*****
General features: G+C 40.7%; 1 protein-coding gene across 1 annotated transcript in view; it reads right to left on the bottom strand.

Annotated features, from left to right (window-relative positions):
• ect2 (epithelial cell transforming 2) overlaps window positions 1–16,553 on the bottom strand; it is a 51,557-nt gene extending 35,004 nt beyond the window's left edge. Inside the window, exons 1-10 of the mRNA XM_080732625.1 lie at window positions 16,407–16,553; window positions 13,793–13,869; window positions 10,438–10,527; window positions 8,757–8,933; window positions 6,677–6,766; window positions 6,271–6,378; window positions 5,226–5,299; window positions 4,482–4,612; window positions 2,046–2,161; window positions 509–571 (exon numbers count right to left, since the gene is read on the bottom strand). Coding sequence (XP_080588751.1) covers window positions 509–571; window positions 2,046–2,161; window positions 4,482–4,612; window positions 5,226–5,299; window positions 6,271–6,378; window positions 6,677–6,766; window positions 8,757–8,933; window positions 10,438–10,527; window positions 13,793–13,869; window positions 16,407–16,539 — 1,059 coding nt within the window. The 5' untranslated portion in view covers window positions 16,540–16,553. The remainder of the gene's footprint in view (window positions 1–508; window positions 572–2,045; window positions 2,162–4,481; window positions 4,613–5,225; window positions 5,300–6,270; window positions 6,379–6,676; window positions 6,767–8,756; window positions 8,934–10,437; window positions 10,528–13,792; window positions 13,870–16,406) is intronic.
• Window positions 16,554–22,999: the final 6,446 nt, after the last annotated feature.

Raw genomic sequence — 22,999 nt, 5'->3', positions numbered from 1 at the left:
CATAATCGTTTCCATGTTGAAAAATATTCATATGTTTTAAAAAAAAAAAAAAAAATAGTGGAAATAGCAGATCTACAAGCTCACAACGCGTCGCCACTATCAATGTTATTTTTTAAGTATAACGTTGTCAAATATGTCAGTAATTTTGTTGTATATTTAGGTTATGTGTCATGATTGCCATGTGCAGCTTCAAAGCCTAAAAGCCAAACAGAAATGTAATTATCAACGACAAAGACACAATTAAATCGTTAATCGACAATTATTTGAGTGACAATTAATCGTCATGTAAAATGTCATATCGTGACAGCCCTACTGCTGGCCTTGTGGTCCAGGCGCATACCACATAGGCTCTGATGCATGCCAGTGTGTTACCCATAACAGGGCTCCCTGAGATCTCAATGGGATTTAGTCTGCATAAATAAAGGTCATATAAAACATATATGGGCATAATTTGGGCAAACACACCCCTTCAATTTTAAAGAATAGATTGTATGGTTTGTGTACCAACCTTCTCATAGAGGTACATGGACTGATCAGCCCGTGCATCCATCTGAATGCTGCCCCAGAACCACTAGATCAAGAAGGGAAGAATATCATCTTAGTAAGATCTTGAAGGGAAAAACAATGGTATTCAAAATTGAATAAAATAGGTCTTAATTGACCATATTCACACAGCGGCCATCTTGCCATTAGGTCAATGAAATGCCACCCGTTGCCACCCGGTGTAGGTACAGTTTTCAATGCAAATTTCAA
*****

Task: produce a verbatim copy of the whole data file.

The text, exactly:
General features: G+C 40.7%; 1 protein-coding gene across 1 annotated transcript in view; it reads right to left on the bottom strand.

Annotated features, from left to right (window-relative positions):
• ect2 (epithelial cell transforming 2) overlaps window positions 1–16,553 on the bottom strand; it is a 51,557-nt gene extending 35,004 nt beyond the window's left edge. Inside the window, exons 1-10 of the mRNA XM_080732625.1 lie at window positions 16,407–16,553; window positions 13,793–13,869; window positions 10,438–10,527; window positions 8,757–8,933; window positions 6,677–6,766; window positions 6,271–6,378; window positions 5,226–5,299; window positions 4,482–4,612; window positions 2,046–2,161; window positions 509–571 (exon numbers count right to left, since the gene is read on the bottom strand). Coding sequence (XP_080588751.1) covers window positions 509–571; window positions 2,046–2,161; window positions 4,482–4,612; window positions 5,226–5,299; window positions 6,271–6,378; window positions 6,677–6,766; window positions 8,757–8,933; window positions 10,438–10,527; window positions 13,793–13,869; window positions 16,407–16,539 — 1,059 coding nt within the window. The 5' untranslated portion in view covers window positions 16,540–16,553. The remainder of the gene's footprint in view (window positions 1–508; window positions 572–2,045; window positions 2,162–4,481; window positions 4,613–5,225; window positions 5,300–6,270; window positions 6,379–6,676; window positions 6,767–8,756; window positions 8,934–10,437; window positions 10,528–13,792; window positions 13,870–16,406) is intronic.
• Window positions 16,554–22,999: the final 6,446 nt, after the last annotated feature.

Raw genomic sequence — 22,999 nt, 5'->3', positions numbered from 1 at the left:
CATAATCGTTTCCATGTTGAAAAATATTCATATGTTTTAAAAAAAAAAAAAAAAATAGTGGAAATAGCAGATCTACAAGCTCACAACGCGTCGCCACTATCAATGTTATTTTTTAAGTATAACGTTGTCAAATATGTCAGTAATTTTGTTGTATATTTAGGTTATGTGTCATGATTGCCATGTGCAGCTTCAAAGCCTAAAAGCCAAACAGAAATGTAATTATCAACGACAAAGACACAATTAAATCGTTAATCGACAATTATTTGAGTGACAATTAATCGTCATGTAAAATGTCATATCGTGACAGCCCTACTGCTGGCCTTGTGGTCCAGGCGCATACCACATAGGCTCTGATGCATGCCAGTGTGTTACCCATAACAGGGCTCCCTGAGATCTCAATGGGATTTAGTCTGCATAAATAAAGGTCATATAAAACATATATGGGCATAATTTGGGCAAACACACCCCTTCAATTTTAAAGAATAGATTGTATGGTTTGTGTACCAACCTTCTCATAGAGGTACATGGACTGATCAGCCCGTGCATCCATCTGAATGCTGCCCCAGAACCACTAGATCAAGAAGGGAAGAATATCATCTTAGTAAGATCTTGAAGGGAAAAACAATGGTATTCAAAATTGAATAAAATAGGTCTTAATTGACCATATTCACACAGCGGCCATCTTGCCATTAGGTCAATGAAATGCCACCCGTTGCCACCCGGTGTAGGTACAGTTTTCAATGCAAATTTCAA